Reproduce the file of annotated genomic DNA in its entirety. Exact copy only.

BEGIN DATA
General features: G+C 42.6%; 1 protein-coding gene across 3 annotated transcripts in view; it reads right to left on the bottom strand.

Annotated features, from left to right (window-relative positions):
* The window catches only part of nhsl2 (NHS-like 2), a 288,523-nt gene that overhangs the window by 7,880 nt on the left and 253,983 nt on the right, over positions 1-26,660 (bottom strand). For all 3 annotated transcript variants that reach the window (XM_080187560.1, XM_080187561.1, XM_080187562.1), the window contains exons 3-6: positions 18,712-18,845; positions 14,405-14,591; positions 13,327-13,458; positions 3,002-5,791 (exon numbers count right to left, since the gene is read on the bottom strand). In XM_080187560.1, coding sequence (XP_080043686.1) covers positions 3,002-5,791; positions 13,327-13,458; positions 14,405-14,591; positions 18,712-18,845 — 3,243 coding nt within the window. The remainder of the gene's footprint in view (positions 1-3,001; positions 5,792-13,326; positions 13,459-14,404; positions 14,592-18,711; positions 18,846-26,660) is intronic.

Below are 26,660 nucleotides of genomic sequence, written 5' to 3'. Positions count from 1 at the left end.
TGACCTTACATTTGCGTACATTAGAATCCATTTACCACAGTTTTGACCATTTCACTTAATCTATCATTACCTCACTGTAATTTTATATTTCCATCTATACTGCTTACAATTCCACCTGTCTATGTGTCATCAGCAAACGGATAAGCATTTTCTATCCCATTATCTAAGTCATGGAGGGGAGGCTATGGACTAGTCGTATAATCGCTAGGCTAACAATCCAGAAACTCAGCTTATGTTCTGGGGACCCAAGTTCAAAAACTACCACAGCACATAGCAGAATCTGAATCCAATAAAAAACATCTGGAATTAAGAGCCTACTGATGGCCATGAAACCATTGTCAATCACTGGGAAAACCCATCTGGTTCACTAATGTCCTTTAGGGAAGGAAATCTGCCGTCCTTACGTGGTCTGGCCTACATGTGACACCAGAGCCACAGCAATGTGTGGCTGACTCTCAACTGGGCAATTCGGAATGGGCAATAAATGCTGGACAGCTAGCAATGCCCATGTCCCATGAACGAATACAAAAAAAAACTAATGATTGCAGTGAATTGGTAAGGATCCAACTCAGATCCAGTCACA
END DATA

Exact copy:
General features: G+C 42.6%; 1 protein-coding gene across 3 annotated transcripts in view; it reads right to left on the bottom strand.

Annotated features, from left to right (window-relative positions):
* The window catches only part of nhsl2 (NHS-like 2), a 288,523-nt gene that overhangs the window by 7,880 nt on the left and 253,983 nt on the right, over positions 1-26,660 (bottom strand). For all 3 annotated transcript variants that reach the window (XM_080187560.1, XM_080187561.1, XM_080187562.1), the window contains exons 3-6: positions 18,712-18,845; positions 14,405-14,591; positions 13,327-13,458; positions 3,002-5,791 (exon numbers count right to left, since the gene is read on the bottom strand). In XM_080187560.1, coding sequence (XP_080043686.1) covers positions 3,002-5,791; positions 13,327-13,458; positions 14,405-14,591; positions 18,712-18,845 — 3,243 coding nt within the window. The remainder of the gene's footprint in view (positions 1-3,001; positions 5,792-13,326; positions 13,459-14,404; positions 14,592-18,711; positions 18,846-26,660) is intronic.

Below are 26,660 nucleotides of genomic sequence, written 5' to 3'. Positions count from 1 at the left end.
TGACCTTACATTTGCGTACATTAGAATCCATTTACCACAGTTTTGACCATTTCACTTAATCTATCATTACCTCACTGTAATTTTATATTTCCATCTATACTGCTTACAATTCCACCTGTCTATGTGTCATCAGCAAACGGATAAGCATTTTCTATCCCATTATCTAAGTCATGGAGGGGAGGCTATGGACTAGTCGTATAATCGCTAGGCTAACAATCCAGAAACTCAGCTTATGTTCTGGGGACCCAAGTTCAAAAACTACCACAGCACATAGCAGAATCTGAATCCAATAAAAAACATCTGGAATTAAGAGCCTACTGATGGCCATGAAACCATTGTCAATCACTGGGAAAACCCATCTGGTTCACTAATGTCCTTTAGGGAAGGAAATCTGCCGTCCTTACGTGGTCTGGCCTACATGTGACACCAGAGCCACAGCAATGTGTGGCTGACTCTCAACTGGGCAATTCGGAATGGGCAATAAATGCTGGACAGCTAGCAATGCCCATGTCCCATGAACGAATACAAAAAAAAACTAATGATTGCAGTGAATTGGTAAGGATCCAACTCAGATCCAGTCACA